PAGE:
*How Functional Anatomy Impacts Injury Recovery Time*
In the field of sports medicine, we aren’t just focused on preventing injuries, but also determining how to prevent them from getting worse once they’ve already occurred. Taking it a step further, we need to make sure that we understand why some injuries are more extensive than others. In other words, why does it take so much longer to return to action from some injuries as compared to others?
To me, this always starts with a fundamental understanding of functional anatomy. In my experience, as a general rule of thumb, anatomical structures that function in multiple planes of motion generally lead to more “stubborn” and lengthy rehabilitation timelines than those that function predominantly in a single plane.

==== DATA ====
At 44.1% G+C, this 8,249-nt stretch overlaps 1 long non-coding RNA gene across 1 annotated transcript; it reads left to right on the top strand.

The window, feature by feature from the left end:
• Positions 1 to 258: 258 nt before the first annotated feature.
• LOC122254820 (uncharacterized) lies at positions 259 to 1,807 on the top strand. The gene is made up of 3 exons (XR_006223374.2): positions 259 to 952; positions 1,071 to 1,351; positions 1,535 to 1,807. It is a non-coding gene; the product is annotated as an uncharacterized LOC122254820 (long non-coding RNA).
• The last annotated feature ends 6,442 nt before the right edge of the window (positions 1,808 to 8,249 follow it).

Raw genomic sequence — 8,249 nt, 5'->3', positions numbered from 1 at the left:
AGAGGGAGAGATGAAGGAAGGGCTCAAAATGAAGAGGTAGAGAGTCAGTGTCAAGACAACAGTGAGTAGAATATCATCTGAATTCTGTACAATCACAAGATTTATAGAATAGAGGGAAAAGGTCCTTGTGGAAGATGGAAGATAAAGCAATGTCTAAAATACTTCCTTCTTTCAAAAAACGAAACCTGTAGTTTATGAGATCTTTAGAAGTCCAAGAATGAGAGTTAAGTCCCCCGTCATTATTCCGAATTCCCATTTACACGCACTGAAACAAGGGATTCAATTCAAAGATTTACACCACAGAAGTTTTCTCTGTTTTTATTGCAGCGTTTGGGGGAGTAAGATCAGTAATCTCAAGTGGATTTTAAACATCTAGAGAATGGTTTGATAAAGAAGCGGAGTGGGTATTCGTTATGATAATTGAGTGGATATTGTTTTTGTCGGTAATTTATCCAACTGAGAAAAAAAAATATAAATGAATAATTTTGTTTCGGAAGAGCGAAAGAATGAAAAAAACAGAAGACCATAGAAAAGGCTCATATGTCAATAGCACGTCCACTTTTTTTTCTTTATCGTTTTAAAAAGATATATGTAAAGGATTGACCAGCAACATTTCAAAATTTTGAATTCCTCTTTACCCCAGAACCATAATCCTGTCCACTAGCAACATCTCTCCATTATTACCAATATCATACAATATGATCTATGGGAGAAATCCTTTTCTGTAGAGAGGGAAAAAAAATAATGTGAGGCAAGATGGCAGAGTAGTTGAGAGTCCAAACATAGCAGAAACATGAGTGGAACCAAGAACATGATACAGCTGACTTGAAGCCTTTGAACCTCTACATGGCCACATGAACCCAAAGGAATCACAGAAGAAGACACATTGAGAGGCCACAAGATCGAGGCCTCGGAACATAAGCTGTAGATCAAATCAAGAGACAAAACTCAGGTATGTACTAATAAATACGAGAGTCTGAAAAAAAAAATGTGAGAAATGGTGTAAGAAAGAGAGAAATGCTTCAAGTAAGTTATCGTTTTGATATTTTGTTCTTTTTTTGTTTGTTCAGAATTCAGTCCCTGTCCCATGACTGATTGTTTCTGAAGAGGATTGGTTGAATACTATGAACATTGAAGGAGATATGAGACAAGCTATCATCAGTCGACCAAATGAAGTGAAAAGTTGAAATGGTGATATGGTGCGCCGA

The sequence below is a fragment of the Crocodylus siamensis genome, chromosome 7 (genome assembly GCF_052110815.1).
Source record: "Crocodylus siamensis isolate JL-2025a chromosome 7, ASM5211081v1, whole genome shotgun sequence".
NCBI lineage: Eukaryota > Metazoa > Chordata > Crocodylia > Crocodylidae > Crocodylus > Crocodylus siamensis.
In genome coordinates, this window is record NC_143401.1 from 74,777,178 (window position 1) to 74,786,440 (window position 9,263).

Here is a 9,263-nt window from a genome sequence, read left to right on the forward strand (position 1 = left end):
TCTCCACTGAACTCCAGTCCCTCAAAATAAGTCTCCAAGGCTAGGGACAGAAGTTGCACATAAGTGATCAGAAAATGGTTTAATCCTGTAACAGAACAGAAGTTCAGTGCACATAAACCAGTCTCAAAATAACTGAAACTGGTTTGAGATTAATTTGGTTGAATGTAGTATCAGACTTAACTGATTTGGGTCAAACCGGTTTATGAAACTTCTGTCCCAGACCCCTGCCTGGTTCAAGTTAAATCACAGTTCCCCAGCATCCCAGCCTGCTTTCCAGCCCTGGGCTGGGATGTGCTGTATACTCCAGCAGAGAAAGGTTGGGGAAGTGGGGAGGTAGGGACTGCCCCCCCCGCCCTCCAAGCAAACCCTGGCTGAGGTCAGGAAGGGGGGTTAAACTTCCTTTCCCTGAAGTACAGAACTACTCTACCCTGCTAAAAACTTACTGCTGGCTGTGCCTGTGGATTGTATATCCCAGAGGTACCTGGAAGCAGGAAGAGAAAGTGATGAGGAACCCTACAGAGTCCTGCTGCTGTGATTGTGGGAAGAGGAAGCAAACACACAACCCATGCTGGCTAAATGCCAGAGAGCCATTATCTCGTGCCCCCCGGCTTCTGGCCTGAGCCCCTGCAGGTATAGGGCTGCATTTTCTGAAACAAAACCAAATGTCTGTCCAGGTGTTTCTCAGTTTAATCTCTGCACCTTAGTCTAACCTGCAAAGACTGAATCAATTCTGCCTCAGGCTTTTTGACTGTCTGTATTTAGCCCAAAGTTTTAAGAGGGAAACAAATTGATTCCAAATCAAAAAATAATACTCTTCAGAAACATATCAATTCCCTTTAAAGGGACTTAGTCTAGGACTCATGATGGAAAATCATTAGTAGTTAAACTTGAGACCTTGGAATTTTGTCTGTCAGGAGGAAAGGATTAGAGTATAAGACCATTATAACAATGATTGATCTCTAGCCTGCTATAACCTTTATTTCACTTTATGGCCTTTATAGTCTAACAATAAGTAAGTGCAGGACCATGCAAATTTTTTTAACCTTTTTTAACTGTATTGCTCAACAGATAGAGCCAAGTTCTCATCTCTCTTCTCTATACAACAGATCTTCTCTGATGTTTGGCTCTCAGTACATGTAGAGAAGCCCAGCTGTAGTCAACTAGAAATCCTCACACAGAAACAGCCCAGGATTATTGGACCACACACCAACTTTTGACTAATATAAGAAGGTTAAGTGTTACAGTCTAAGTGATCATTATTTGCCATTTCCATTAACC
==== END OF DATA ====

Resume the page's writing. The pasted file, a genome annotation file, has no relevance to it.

As an example, consider a pulled quad (which is really a quad/hip flexor, as the rectus femoris is the most commonly injured muscle group in this region). Typically, in spite of the fact that this is a multi-joint muscle (crosses both the hip and knee), an athlete will usually bounce back really quickly. Why? It operates almost exclusively in the sagittal plane.
There are fewer functional demands for which an individual has to prepare prior to a true “return to play.” Conversely, imagine pulling an oblique. It’s a much more depressing prognosis. Just about everything – from coughing/sneezing to rotating and sprinting – bothers it. How is it different than rectus femoris? As always, functional anatomy holds some of the answers.
The obliques (both internal and external) have a big role in controlling excessive motion in the sagittal, frontal, and transverse planes. And, they even play a crucial role in respiration.
As an additional example, hamstrings have roles outside the sagittal plane and can be equally stubborn, too.
The take-home lesson is that the more complex the job of the muscle, the more significant the injury – and the longer the rehabilitation period.